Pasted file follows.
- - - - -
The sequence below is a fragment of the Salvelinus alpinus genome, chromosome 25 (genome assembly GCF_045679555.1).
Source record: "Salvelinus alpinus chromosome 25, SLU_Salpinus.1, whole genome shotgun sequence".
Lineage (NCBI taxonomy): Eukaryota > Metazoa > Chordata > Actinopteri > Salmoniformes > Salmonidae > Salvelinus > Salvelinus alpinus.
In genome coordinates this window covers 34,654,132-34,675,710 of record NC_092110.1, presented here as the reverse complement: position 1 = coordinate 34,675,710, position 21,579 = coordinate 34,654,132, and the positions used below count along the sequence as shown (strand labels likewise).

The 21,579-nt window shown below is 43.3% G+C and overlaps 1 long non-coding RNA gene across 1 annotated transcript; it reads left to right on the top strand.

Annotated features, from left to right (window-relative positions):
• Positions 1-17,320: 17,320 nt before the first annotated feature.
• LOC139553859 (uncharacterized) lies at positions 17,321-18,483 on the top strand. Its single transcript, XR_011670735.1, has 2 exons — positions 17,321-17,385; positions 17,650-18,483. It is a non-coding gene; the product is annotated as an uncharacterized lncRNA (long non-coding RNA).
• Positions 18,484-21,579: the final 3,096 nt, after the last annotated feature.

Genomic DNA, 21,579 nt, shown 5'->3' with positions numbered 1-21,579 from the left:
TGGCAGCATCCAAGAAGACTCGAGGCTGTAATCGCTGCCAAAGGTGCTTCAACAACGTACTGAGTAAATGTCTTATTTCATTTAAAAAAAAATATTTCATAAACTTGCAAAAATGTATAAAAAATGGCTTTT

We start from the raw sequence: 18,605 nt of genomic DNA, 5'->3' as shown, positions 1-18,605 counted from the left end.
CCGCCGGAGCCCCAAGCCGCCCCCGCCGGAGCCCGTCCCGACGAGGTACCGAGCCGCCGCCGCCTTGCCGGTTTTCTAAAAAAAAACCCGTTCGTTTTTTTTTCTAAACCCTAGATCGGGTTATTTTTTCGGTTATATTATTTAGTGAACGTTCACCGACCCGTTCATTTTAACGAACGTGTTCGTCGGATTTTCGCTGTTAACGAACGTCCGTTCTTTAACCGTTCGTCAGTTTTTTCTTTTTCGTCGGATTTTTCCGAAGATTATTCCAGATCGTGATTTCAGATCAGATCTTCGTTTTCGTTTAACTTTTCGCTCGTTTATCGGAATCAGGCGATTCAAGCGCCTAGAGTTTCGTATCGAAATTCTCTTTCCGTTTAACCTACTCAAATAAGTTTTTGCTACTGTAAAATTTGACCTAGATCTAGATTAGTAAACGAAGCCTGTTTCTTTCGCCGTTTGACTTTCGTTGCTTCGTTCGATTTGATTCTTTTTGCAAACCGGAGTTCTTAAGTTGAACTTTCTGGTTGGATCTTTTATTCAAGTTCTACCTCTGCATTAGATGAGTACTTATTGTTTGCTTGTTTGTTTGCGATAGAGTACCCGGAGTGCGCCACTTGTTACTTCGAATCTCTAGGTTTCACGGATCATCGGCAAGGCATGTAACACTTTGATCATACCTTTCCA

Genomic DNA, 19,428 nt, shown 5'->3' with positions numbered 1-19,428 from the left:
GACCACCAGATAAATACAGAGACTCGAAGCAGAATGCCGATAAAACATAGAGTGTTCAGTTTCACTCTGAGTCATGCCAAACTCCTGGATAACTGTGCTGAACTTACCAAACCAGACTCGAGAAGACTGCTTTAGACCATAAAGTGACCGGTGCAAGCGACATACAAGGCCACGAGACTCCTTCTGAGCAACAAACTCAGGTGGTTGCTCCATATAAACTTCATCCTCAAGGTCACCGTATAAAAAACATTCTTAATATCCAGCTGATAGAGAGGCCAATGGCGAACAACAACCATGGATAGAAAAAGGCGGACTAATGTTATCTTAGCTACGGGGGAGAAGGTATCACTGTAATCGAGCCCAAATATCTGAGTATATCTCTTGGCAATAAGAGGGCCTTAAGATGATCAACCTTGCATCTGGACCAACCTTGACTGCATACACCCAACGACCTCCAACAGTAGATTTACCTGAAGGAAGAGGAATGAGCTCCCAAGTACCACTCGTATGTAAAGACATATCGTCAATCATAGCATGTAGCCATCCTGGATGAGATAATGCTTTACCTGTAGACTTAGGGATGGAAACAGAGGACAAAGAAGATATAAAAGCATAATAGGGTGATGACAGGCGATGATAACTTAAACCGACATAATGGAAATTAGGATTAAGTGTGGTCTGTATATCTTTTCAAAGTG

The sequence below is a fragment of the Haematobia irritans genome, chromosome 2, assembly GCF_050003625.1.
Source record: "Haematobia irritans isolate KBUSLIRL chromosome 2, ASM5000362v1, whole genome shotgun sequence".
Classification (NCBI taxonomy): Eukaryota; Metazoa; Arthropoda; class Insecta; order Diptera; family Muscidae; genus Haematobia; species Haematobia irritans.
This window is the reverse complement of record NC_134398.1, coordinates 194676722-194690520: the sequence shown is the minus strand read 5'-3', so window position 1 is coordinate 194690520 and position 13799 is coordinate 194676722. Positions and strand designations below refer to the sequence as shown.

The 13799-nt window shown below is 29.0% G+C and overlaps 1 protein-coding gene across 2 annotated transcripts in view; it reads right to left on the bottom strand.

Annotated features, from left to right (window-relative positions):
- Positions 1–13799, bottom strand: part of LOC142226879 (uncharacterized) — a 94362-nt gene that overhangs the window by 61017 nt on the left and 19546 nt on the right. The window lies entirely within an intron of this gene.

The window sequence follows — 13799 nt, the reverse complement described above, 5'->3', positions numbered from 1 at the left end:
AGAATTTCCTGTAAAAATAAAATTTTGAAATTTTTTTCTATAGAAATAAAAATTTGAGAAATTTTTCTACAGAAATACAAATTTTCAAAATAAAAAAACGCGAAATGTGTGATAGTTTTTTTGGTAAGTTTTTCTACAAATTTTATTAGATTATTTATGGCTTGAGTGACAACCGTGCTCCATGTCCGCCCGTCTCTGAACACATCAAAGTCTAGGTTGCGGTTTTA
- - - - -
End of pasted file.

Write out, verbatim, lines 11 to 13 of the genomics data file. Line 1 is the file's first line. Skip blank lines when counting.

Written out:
TGGCAGCATCCAAGAAGACTCGAGGCTGTAATCGCTGCCAAAGGTGCTTCAACAACGTACTGAGTAAATGTCTTATTTCATTTAAAAAAAAATATTTCATAAACTTGCAAAAATGTATAAAAAATGGCTTTT

We start from the raw sequence: 18,605 nt of genomic DNA, 5'->3' as shown, positions 1-18,605 counted from the left end.
CCGCCGGAGCCCCAAGCCGCCCCCGCCGGAGCCCGTCCCGACGAGGTACCGAGCCGCCGCCGCCTTGCCGGTTTTCTAAAAAAAAACCCGTTCGTTTTTTTTTCTAAACCCTAGATCGGGTTATTTTTTCGGTTATATTATTTAGTGAACGTTCACCGACCCGTTCATTTTAACGAACGTGTTCGTCGGATTTTCGCTGTTAACGAACGTCCGTTCTTTAACCGTTCGTCAGTTTTTTCTTTTTCGTCGGATTTTTCCGAAGATTATTCCAGATCGTGATTTCAGATCAGATCTTCGTTTTCGTTTAACTTTTCGCTCGTTTATCGGAATCAGGCGATTCAAGCGCCTAGAGTTTCGTATCGAAATTCTCTTTCCGTTTAACCTACTCAAATAAGTTTTTGCTACTGTAAAATTTGACCTAGATCTAGATTAGTAAACGAAGCCTGTTTCTTTCGCCGTTTGACTTTCGTTGCTTCGTTCGATTTGATTCTTTTTGCAAACCGGAGTTCTTAAGTTGAACTTTCTGGTTGGATCTTTTATTCAAGTTCTACCTCTGCATTAGATGAGTACTTATTGTTTGCTTGTTTGTTTGCGATAGAGTACCCGGAGTGCGCCACTTGTTACTTCGAATCTCTAGGTTTCACGGATCATCGGCAAGGCATGTAACACTTTGATCATACCTTTCCA